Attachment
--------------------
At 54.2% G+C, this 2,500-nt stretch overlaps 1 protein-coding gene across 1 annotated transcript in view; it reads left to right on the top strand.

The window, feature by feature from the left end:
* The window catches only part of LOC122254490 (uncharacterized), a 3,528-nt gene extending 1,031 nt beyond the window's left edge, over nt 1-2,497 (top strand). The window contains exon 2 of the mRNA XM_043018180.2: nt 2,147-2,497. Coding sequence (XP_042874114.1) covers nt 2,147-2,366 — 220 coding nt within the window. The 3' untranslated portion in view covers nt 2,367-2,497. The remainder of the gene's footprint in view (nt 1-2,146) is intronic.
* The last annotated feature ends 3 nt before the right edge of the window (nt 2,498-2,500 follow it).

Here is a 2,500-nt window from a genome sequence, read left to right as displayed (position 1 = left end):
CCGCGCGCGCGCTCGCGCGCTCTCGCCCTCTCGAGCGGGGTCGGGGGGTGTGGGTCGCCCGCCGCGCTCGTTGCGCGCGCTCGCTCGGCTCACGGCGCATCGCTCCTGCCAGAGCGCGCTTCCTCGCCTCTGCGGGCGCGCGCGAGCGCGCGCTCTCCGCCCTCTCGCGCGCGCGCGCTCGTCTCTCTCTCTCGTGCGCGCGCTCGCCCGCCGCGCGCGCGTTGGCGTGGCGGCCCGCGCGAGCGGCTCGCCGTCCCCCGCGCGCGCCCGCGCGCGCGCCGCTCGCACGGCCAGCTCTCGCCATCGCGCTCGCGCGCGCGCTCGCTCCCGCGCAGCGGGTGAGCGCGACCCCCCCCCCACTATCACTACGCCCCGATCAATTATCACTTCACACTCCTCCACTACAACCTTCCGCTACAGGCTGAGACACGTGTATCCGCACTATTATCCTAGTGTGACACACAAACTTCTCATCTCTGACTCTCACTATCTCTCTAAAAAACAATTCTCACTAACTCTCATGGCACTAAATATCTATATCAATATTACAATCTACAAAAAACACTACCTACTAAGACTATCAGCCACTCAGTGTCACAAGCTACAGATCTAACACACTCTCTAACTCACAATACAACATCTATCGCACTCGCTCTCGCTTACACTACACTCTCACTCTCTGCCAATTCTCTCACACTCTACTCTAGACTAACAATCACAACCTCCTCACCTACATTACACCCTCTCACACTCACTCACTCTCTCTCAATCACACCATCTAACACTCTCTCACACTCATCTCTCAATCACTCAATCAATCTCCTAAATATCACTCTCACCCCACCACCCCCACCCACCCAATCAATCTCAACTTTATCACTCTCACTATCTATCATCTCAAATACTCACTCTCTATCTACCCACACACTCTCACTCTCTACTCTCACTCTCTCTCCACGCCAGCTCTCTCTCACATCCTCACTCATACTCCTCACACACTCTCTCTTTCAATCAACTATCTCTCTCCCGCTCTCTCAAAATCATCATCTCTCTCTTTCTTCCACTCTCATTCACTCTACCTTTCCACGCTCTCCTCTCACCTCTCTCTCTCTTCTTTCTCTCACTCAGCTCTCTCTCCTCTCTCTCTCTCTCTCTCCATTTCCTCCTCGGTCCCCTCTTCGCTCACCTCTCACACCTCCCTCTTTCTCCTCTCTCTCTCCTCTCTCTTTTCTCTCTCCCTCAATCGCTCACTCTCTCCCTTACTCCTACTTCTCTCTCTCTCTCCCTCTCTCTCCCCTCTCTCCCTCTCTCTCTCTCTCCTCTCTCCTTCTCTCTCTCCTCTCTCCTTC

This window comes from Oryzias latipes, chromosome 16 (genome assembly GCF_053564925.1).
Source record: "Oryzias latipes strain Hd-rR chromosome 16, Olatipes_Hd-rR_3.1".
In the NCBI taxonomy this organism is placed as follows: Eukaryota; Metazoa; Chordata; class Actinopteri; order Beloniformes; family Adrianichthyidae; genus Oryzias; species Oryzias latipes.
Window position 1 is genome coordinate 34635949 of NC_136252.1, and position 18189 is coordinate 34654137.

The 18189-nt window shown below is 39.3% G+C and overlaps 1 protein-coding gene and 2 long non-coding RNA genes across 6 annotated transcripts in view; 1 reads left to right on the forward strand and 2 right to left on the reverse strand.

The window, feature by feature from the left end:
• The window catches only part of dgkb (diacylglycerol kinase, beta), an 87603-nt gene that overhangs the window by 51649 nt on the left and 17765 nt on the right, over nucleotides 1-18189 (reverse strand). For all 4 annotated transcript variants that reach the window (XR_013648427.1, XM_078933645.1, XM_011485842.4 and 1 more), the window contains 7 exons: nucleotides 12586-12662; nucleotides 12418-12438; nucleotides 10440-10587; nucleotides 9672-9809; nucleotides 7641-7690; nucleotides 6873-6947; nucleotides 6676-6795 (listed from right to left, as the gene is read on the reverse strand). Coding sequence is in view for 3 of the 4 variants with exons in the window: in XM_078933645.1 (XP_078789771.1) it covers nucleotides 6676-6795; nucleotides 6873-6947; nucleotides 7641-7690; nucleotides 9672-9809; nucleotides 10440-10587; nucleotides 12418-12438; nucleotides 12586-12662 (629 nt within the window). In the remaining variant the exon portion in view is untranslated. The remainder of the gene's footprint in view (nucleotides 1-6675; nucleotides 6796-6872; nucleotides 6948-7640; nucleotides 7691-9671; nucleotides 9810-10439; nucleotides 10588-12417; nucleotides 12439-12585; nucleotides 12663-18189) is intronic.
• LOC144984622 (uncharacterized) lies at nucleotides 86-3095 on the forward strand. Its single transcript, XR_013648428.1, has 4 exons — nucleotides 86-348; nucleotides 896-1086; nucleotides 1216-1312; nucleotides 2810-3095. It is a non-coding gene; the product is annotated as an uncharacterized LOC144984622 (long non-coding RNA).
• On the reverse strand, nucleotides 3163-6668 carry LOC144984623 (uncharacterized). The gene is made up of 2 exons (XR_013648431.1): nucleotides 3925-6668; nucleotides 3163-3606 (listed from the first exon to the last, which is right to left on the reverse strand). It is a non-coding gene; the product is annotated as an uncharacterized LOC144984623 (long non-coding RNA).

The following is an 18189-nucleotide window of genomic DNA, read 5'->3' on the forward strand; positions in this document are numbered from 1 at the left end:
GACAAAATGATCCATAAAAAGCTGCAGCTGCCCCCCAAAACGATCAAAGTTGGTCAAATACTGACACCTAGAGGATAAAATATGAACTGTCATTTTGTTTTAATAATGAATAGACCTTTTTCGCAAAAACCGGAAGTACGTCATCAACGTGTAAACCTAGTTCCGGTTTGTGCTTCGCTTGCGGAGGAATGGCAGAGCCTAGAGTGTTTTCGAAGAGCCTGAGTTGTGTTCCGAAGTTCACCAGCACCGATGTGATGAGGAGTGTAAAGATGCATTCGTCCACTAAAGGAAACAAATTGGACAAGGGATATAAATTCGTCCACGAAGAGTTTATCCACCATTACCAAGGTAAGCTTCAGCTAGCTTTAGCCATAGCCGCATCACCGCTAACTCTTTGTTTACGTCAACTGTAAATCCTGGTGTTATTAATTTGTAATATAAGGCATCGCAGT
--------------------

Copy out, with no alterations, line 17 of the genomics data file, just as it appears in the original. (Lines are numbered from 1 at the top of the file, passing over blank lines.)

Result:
GACAAAATGATCCATAAAAAGCTGCAGCTGCCCCCCAAAACGATCAAAGTTGGTCAAATACTGACACCTAGAGGATAAAATATGAACTGTCATTTTGTTTTAATAATGAATAGACCTTTTTCGCAAAAACCGGAAGTACGTCATCAACGTGTAAACCTAGTTCCGGTTTGTGCTTCGCTTGCGGAGGAATGGCAGAGCCTAGAGTGTTTTCGAAGAGCCTGAGTTGTGTTCCGAAGTTCACCAGCACCGATGTGATGAGGAGTGTAAAGATGCATTCGTCCACTAAAGGAAACAAATTGGACAAGGGATATAAATTCGTCCACGAAGAGTTTATCCACCATTACCAAGGTAAGCTTCAGCTAGCTTTAGCCATAGCCGCATCACCGCTAACTCTTTGTTTACGTCAACTGTAAATCCTGGTGTTATTAATTTGTAATATAAGGCATCGCAGT